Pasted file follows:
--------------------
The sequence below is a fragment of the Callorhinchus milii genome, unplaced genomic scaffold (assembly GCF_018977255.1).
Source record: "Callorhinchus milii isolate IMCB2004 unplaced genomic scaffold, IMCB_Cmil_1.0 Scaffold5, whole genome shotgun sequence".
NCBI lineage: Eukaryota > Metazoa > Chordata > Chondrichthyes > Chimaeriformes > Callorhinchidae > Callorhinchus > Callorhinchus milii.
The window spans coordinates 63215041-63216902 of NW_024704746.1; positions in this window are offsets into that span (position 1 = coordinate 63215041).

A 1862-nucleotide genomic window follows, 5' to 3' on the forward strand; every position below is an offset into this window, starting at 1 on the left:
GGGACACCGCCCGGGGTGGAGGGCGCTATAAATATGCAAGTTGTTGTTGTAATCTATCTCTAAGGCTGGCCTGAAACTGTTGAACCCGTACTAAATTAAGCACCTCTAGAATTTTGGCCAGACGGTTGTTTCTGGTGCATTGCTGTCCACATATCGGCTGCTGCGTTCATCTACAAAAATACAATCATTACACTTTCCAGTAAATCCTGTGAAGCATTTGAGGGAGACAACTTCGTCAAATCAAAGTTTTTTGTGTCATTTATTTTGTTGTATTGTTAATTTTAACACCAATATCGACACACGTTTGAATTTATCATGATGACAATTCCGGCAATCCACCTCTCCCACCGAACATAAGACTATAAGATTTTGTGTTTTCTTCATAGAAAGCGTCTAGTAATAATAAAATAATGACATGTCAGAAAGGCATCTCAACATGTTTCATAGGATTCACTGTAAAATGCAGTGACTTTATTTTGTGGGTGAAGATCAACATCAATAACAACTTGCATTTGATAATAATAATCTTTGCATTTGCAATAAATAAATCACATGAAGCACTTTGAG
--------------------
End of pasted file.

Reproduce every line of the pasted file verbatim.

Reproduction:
The sequence below is a fragment of the Callorhinchus milii genome, unplaced genomic scaffold (assembly GCF_018977255.1).
Source record: "Callorhinchus milii isolate IMCB2004 unplaced genomic scaffold, IMCB_Cmil_1.0 Scaffold5, whole genome shotgun sequence".
NCBI lineage: Eukaryota > Metazoa > Chordata > Chondrichthyes > Chimaeriformes > Callorhinchidae > Callorhinchus > Callorhinchus milii.
The window spans coordinates 63215041-63216902 of NW_024704746.1; positions in this window are offsets into that span (position 1 = coordinate 63215041).

A 1862-nucleotide genomic window follows, 5' to 3' on the forward strand; every position below is an offset into this window, starting at 1 on the left:
GGGACACCGCCCGGGGTGGAGGGCGCTATAAATATGCAAGTTGTTGTTGTAATCTATCTCTAAGGCTGGCCTGAAACTGTTGAACCCGTACTAAATTAAGCACCTCTAGAATTTTGGCCAGACGGTTGTTTCTGGTGCATTGCTGTCCACATATCGGCTGCTGCGTTCATCTACAAAAATACAATCATTACACTTTCCAGTAAATCCTGTGAAGCATTTGAGGGAGACAACTTCGTCAAATCAAAGTTTTTTGTGTCATTTATTTTGTTGTATTGTTAATTTTAACACCAATATCGACACACGTTTGAATTTATCATGATGACAATTCCGGCAATCCACCTCTCCCACCGAACATAAGACTATAAGATTTTGTGTTTTCTTCATAGAAAGCGTCTAGTAATAATAAAATAATGACATGTCAGAAAGGCATCTCAACATGTTTCATAGGATTCACTGTAAAATGCAGTGACTTTATTTTGTGGGTGAAGATCAACATCAATAACAACTTGCATTTGATAATAATAATCTTTGCATTTGCAATAAATAAATCACATGAAGCACTTTGAG